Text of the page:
A Nobel for Dylan: Not all right

I’m a big Bob Dylan fan – I still have my LP and cassette versions of Blood on the Tracks among others, and that was the first CD I ever bought when the technology came out here in Japan – but a Nobel Prize in Literature? Since when is music literature? Unlike non-laureates Keats or Wordsworth, say, Dylan’s lyrics are written to be heard, not seen. These are not poems but lyrics, and that’s not a criticism. You can’t recognize one without the other. I thought the lesson was learned with the Pulitzer Prize for Drama in 1932, which was presented to Of Thee I Sing lyricist Ira Gershwin and the show’s book writers while pointedly leaving out composer George Gershwin. (The Pulitzer people have corrected their ways since.) Those lyrics were not written in a vacuum; they’re inseparable from the music that accompanies them. It’s the same with Dylan, who of course writes both together. A Peace Prize would have made more sense – or maybe Chemistry in honor of the reaction that occurs when music and lyrics gel into one perfect whole. Dylan is amply deserving of something, maybe a new Nobel Prize for Culture. But let’s not put him on the level of Faulkner, any more than we should give Faulkner a prize for lyrics. 

Most interesting were the words of Sara Danius, permanent secretary of the Swedish Academy, who referred to Dylan’s “brilliant way of rhyming, putting together refrains, and his pictorial way of thinking”. Rhyming? This is a guy who rhymes “my friend” and “blowin’ in the wind” in his most famous verse, and that’s a mild example. I assume she’s comparing him to Abba, which might make sense, but I hope the Academy’s judgment was more informed than this. If they’re just looking for clever rhyming and innovative song structure, they’d be better off with Stephen Sondheim – and I’m sure his supporters will be pushing hard now that the floodgates are open.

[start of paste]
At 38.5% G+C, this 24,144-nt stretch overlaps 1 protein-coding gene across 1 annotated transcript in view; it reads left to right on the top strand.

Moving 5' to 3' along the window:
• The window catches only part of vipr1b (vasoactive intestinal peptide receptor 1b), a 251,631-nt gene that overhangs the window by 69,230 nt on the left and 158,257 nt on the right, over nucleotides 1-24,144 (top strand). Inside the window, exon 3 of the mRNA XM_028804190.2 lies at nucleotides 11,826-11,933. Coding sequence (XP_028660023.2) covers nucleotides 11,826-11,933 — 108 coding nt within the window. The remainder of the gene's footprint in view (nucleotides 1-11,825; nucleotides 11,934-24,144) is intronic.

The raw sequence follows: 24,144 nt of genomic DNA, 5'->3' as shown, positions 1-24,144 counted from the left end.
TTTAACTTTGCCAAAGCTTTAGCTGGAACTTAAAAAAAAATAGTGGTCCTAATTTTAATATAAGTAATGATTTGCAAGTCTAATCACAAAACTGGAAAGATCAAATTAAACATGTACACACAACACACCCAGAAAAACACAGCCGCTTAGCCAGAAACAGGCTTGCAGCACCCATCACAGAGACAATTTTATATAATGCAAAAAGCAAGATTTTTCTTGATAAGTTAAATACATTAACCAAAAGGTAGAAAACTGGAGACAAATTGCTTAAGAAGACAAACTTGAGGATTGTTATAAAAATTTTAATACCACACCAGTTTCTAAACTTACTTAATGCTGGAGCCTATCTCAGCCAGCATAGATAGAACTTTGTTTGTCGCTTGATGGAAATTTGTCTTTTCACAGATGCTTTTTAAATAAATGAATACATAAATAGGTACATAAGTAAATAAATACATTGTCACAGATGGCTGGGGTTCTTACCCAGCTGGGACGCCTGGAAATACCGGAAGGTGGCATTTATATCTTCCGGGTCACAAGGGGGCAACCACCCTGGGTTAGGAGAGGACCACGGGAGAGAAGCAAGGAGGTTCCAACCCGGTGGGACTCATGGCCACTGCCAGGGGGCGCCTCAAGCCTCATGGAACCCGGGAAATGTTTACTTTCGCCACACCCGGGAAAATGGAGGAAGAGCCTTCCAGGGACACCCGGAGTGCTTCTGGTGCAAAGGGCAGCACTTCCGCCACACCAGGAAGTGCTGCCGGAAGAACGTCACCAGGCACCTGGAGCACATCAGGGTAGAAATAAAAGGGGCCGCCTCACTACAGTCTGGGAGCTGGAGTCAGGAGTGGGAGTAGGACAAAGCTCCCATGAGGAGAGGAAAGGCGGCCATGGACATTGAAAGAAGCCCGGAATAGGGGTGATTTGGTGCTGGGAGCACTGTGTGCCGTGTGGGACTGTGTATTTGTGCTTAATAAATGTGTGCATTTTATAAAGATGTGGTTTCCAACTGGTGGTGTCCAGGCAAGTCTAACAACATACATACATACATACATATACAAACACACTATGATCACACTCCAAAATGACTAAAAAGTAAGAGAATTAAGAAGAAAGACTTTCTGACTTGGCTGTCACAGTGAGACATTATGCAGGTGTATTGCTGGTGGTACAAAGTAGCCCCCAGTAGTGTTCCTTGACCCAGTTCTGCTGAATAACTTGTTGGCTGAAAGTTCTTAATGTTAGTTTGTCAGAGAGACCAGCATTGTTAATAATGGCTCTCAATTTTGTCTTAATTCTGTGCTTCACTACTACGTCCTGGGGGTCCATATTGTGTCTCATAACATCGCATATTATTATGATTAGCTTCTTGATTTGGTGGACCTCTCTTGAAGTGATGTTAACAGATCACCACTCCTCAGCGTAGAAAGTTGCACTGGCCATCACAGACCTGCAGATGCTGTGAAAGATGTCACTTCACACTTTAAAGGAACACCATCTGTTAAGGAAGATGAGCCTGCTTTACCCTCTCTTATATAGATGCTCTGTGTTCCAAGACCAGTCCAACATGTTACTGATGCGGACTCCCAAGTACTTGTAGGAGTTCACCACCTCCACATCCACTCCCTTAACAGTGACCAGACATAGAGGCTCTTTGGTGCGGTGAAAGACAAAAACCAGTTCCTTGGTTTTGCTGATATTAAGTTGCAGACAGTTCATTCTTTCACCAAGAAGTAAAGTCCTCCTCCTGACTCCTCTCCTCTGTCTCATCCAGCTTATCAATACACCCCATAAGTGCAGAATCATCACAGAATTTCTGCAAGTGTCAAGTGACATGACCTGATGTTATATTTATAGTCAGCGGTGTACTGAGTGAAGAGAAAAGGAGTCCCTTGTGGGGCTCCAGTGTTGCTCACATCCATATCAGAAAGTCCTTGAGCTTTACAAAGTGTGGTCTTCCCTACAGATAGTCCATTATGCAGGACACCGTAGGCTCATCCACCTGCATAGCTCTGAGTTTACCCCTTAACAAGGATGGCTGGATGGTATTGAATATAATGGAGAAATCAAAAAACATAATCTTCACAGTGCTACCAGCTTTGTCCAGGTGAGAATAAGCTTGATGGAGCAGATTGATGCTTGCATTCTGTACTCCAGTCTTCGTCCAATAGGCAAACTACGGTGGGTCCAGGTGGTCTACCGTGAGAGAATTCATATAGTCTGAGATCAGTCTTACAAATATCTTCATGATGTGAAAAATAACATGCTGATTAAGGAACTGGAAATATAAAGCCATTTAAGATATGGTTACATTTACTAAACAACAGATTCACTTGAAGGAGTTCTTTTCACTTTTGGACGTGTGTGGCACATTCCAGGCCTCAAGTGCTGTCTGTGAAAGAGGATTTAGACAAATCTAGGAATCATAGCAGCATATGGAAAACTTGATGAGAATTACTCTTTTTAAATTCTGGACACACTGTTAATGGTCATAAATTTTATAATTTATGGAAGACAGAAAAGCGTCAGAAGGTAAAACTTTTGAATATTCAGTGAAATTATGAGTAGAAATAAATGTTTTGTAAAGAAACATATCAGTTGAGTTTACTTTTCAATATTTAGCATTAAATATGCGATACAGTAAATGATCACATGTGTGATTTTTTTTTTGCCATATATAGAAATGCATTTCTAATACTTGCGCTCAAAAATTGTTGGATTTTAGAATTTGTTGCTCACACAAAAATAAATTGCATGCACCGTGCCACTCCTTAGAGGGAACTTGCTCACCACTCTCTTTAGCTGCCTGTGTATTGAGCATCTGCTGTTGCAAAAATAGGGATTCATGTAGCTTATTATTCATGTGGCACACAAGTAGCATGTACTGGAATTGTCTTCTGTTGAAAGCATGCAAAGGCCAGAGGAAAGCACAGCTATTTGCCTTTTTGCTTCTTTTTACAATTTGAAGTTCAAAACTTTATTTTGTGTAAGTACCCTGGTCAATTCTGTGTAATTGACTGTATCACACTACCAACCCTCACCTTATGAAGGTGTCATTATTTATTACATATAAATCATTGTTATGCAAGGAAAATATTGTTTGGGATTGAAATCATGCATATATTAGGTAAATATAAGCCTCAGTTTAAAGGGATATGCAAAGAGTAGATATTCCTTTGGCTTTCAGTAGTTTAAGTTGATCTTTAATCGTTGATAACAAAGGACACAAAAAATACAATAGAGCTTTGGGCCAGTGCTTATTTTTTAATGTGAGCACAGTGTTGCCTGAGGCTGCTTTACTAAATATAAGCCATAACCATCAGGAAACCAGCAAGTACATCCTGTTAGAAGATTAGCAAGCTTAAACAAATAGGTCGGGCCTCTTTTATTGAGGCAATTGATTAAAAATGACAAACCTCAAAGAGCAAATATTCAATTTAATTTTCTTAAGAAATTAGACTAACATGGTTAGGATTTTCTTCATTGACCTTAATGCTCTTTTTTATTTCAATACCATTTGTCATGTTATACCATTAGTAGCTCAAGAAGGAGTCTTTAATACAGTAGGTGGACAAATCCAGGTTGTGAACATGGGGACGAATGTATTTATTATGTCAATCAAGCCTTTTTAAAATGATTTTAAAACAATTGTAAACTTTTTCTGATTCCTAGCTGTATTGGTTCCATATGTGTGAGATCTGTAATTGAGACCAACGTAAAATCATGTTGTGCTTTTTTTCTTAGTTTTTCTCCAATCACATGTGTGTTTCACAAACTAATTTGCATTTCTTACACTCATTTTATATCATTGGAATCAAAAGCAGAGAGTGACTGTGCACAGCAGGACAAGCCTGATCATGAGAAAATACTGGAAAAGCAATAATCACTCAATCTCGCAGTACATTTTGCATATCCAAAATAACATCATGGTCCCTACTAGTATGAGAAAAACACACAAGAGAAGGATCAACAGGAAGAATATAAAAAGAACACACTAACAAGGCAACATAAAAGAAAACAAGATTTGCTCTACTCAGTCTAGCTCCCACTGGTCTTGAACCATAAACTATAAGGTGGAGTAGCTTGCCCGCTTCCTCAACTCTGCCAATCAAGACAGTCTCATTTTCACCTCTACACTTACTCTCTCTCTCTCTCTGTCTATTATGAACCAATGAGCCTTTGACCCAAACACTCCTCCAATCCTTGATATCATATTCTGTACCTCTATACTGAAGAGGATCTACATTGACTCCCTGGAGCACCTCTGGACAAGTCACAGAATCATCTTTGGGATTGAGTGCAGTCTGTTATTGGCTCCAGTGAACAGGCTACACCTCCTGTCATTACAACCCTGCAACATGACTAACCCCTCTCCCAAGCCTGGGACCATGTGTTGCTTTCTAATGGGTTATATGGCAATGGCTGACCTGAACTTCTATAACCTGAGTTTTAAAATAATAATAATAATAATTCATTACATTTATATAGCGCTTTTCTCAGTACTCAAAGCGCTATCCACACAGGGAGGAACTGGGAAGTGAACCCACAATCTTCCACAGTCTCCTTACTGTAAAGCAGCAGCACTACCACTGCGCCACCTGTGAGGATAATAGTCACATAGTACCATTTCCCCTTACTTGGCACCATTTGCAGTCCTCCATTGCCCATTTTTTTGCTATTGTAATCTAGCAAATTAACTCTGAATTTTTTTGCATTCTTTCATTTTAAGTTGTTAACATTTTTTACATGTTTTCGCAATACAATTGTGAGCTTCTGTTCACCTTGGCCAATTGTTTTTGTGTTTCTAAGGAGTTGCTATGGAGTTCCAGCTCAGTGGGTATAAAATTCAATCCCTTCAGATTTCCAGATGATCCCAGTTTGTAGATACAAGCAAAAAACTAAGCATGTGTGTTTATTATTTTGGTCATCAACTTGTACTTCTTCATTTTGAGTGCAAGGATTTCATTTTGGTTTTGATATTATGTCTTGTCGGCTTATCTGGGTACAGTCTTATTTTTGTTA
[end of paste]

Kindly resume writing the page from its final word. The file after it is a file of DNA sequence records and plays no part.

On a somewhat related topic, this reminded me of my surprise in reading parts of Chinese writer Gao Xingjian’s Soul Mountain after he was awarded the Literature Prize in 2000. The Chinese passage that my friend sent me was this:

有一座石桥?没有石桥?就顺着溪涧进去?还是走大路的好?走大路就远了?绕点路心里明白?心里明白了一找就到?要紧的是心诚?心诚就灵验?灵验不灵验全在运气,有福之人无须去找?这就叫踏破铁鞋无处寻,寻来全不费功夫!

The last sentence was translated in English as “if you wear old iron shoes you won’t find it anywhere and to look for it would be a total waste of time.” That’s not quite what’s being said here; the idiom being referenced says that you can wear out iron shoes in fruitless searching and suddenly by sheer luck find what you were seeking. The odd translation changes the tone significantly, making me wonder if the translator understood it. I’ve only seen this passage and can’t speak for the work as a whole, though numerous other errors have been pointed out online – for example, the word for “sea level” is mistranslated as a place name, seconds become hours, a 50-year-old becomes fifty people and such. Maybe none of this matters in the context of the entire novel, but what occurred to me was: the Nobel folks actually gave a prize at least partly on the basis of a novel that they misread. Are these guys really qualified to render judgment on works in languages that they can’t understand? Then this year they give a prize to Bob Dylan for rhyming. All very curious.

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